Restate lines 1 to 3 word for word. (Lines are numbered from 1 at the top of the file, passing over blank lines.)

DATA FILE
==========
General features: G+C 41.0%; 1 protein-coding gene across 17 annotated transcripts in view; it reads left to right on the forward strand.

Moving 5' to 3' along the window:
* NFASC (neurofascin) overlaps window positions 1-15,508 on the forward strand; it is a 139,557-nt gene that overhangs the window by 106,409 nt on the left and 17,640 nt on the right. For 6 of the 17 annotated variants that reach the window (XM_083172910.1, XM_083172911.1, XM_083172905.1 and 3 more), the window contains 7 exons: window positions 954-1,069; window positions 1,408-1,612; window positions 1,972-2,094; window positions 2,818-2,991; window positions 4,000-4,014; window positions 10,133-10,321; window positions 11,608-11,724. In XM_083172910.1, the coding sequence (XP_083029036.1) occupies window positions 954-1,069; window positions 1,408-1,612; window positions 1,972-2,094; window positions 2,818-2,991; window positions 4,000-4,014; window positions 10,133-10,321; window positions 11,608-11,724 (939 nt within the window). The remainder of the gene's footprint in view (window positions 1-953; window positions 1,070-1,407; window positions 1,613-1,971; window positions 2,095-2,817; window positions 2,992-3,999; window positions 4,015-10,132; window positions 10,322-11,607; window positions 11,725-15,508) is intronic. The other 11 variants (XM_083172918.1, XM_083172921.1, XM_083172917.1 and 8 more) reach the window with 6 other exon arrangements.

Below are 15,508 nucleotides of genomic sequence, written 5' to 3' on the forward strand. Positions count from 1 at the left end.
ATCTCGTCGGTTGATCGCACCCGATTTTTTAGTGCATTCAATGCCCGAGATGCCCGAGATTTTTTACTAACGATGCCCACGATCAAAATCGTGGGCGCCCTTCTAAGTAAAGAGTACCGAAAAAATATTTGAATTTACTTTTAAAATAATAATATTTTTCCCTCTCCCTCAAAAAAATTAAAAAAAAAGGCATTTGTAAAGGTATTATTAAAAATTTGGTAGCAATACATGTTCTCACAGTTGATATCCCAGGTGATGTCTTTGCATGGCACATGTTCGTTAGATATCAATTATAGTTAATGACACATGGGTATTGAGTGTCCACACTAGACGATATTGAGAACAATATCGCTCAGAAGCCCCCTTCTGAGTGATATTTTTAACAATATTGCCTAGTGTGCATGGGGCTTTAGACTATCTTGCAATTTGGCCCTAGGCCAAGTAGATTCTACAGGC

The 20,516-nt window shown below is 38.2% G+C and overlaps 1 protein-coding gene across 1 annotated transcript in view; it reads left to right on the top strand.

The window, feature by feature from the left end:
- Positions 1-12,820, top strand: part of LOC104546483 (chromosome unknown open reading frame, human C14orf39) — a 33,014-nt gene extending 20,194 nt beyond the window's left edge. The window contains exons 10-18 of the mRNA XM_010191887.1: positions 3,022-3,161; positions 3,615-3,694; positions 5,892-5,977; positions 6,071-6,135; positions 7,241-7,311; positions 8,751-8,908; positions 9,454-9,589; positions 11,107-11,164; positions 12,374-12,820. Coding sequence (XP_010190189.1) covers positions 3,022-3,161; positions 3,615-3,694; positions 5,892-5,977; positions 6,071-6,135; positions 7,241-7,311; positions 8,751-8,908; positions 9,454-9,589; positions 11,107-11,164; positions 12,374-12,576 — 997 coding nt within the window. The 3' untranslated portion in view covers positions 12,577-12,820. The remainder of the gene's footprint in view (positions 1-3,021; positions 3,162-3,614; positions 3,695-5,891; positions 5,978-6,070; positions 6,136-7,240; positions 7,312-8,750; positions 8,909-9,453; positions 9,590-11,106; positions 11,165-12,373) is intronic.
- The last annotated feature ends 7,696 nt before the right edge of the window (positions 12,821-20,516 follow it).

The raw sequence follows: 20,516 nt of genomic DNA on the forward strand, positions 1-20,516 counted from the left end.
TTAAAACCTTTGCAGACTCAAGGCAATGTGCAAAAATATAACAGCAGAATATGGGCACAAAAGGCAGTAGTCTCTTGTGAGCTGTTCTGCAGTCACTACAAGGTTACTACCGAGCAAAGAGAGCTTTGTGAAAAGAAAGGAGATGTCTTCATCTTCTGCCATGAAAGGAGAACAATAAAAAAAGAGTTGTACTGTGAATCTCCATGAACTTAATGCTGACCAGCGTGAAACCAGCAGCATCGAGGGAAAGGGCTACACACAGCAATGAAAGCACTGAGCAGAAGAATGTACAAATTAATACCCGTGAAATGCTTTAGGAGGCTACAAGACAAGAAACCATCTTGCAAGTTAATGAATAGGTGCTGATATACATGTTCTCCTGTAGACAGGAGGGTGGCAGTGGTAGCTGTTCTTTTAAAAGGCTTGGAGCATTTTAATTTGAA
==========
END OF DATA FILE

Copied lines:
General features: G+C 41.0%; 1 protein-coding gene across 17 annotated transcripts in view; it reads left to right on the forward strand.

Moving 5' to 3' along the window:
* NFASC (neurofascin) overlaps window positions 1-15,508 on the forward strand; it is a 139,557-nt gene that overhangs the window by 106,409 nt on the left and 17,640 nt on the right. For 6 of the 17 annotated variants that reach the window (XM_083172910.1, XM_083172911.1, XM_083172905.1 and 3 more), the window contains 7 exons: window positions 954-1,069; window positions 1,408-1,612; window positions 1,972-2,094; window positions 2,818-2,991; window positions 4,000-4,014; window positions 10,133-10,321; window positions 11,608-11,724. In XM_083172910.1, the coding sequence (XP_083029036.1) occupies window positions 954-1,069; window positions 1,408-1,612; window positions 1,972-2,094; window positions 2,818-2,991; window positions 4,000-4,014; window positions 10,133-10,321; window positions 11,608-11,724 (939 nt within the window). The remainder of the gene's footprint in view (window positions 1-953; window positions 1,070-1,407; window positions 1,613-1,971; window positions 2,095-2,817; window positions 2,992-3,999; window positions 4,015-10,132; window positions 10,322-11,607; window positions 11,725-15,508) is intronic. The other 11 variants (XM_083172918.1, XM_083172921.1, XM_083172917.1 and 8 more) reach the window with 6 other exon arrangements.